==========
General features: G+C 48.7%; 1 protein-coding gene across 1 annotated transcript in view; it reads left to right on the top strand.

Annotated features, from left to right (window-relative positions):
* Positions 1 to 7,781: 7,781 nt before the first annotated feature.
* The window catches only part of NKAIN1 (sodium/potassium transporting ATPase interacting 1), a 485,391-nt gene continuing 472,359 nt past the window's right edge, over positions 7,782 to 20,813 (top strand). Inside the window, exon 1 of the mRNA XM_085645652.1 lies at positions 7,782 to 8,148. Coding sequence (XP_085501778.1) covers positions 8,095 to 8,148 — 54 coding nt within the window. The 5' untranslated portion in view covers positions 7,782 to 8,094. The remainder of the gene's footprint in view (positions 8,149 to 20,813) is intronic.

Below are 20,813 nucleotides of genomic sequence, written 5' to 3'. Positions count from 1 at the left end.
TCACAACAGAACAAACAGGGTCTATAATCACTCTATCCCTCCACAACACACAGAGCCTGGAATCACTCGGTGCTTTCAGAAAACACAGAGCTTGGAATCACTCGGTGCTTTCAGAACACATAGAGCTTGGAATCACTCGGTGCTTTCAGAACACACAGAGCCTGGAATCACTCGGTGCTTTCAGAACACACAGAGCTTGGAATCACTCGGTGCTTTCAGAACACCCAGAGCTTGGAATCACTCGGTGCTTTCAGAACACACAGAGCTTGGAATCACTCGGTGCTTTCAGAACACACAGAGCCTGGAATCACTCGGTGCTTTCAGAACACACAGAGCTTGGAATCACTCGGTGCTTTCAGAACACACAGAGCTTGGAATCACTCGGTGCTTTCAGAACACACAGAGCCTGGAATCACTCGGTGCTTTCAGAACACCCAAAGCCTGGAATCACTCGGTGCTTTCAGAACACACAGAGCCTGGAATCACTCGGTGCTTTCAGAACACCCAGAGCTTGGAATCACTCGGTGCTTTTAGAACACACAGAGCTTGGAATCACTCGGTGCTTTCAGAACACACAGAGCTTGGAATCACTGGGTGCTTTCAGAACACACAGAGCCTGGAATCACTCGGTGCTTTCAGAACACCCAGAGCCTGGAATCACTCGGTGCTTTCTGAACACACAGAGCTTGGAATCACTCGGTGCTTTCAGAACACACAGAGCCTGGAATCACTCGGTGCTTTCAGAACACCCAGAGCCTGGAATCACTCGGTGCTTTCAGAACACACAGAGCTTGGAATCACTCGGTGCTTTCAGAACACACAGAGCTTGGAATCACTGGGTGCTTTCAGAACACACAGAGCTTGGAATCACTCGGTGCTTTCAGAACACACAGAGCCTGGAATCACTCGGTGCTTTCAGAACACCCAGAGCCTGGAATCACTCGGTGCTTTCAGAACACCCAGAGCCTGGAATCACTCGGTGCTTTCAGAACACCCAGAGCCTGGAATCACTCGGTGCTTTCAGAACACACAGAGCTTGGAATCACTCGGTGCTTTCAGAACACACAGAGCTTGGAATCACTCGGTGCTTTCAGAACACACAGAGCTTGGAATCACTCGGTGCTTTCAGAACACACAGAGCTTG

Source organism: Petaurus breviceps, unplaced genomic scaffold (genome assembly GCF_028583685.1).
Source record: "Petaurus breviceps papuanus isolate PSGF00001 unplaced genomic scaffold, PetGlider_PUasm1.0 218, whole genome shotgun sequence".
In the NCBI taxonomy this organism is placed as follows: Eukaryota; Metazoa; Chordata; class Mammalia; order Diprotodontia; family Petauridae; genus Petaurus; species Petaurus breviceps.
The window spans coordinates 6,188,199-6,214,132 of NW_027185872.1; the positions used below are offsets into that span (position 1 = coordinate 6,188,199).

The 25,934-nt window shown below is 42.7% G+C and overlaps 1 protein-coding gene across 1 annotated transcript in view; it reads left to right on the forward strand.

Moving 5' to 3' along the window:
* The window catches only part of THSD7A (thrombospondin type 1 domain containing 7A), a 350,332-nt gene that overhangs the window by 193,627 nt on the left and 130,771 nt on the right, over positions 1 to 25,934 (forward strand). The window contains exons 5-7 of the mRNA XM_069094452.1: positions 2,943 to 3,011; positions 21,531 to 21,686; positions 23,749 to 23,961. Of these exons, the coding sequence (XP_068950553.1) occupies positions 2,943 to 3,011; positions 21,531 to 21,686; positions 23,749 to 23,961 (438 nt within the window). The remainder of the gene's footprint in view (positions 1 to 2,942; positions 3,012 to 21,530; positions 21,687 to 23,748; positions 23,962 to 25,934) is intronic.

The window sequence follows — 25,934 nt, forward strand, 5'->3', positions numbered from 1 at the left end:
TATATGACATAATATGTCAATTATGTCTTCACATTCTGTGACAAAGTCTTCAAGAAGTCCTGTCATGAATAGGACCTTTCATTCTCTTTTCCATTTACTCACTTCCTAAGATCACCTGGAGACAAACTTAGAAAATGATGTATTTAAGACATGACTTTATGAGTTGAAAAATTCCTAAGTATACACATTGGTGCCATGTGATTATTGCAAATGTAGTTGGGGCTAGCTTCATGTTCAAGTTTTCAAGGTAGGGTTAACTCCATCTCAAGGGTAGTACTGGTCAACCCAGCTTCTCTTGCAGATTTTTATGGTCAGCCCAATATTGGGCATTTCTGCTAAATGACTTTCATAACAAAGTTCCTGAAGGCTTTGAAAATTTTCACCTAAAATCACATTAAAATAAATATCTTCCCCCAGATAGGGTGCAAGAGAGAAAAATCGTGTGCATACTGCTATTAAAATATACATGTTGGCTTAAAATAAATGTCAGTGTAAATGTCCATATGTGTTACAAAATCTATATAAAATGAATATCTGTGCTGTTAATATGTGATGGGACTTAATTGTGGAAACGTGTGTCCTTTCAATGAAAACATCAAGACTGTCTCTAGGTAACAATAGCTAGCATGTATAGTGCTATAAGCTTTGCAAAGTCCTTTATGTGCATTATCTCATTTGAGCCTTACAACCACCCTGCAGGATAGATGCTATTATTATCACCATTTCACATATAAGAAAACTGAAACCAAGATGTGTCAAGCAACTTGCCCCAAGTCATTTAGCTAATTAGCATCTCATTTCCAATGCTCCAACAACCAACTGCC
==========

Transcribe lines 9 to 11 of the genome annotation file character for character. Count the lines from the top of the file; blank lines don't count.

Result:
In the NCBI taxonomy this organism is placed as follows: Eukaryota; Metazoa; Chordata; class Mammalia; order Diprotodontia; family Petauridae; genus Petaurus; species Petaurus breviceps.
The window spans coordinates 6,188,199-6,214,132 of NW_027185872.1; the positions used below are offsets into that span (position 1 = coordinate 6,188,199).

The 25,934-nt window shown below is 42.7% G+C and overlaps 1 protein-coding gene across 1 annotated transcript in view; it reads left to right on the forward strand.